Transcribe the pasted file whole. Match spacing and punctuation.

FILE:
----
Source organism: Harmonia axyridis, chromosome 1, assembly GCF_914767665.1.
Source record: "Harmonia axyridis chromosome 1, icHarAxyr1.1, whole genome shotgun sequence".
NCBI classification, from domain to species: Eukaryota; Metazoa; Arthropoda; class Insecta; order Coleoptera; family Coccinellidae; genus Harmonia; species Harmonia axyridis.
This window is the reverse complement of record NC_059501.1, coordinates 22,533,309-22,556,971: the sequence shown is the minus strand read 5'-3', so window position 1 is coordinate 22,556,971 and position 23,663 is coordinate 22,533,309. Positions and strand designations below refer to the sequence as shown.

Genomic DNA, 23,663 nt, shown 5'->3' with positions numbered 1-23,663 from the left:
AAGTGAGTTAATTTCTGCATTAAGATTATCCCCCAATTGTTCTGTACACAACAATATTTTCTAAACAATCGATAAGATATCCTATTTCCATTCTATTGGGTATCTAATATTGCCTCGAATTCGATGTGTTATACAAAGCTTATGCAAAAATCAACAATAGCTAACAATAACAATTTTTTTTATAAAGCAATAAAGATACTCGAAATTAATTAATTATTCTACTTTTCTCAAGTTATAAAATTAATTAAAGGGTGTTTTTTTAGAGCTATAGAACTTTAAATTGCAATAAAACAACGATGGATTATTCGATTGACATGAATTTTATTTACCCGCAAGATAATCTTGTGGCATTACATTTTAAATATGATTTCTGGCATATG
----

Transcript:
Source organism: Harmonia axyridis, chromosome 1, assembly GCF_914767665.1.
Source record: "Harmonia axyridis chromosome 1, icHarAxyr1.1, whole genome shotgun sequence".
NCBI classification, from domain to species: Eukaryota; Metazoa; Arthropoda; class Insecta; order Coleoptera; family Coccinellidae; genus Harmonia; species Harmonia axyridis.
This window is the reverse complement of record NC_059501.1, coordinates 22,533,309-22,556,971: the sequence shown is the minus strand read 5'-3', so window position 1 is coordinate 22,556,971 and position 23,663 is coordinate 22,533,309. Positions and strand designations below refer to the sequence as shown.

Genomic DNA, 23,663 nt, shown 5'->3' with positions numbered 1-23,663 from the left:
AAGTGAGTTAATTTCTGCATTAAGATTATCCCCCAATTGTTCTGTACACAACAATATTTTCTAAACAATCGATAAGATATCCTATTTCCATTCTATTGGGTATCTAATATTGCCTCGAATTCGATGTGTTATACAAAGCTTATGCAAAAATCAACAATAGCTAACAATAACAATTTTTTTTATAAAGCAATAAAGATACTCGAAATTAATTAATTATTCTACTTTTCTCAAGTTATAAAATTAATTAAAGGGTGTTTTTTTAGAGCTATAGAACTTTAAATTGCAATAAAACAACGATGGATTATTCGATTGACATGAATTTTATTTACCCGCAAGATAATCTTGTGGCATTACATTTTAAATATGATTTCTGGCATATG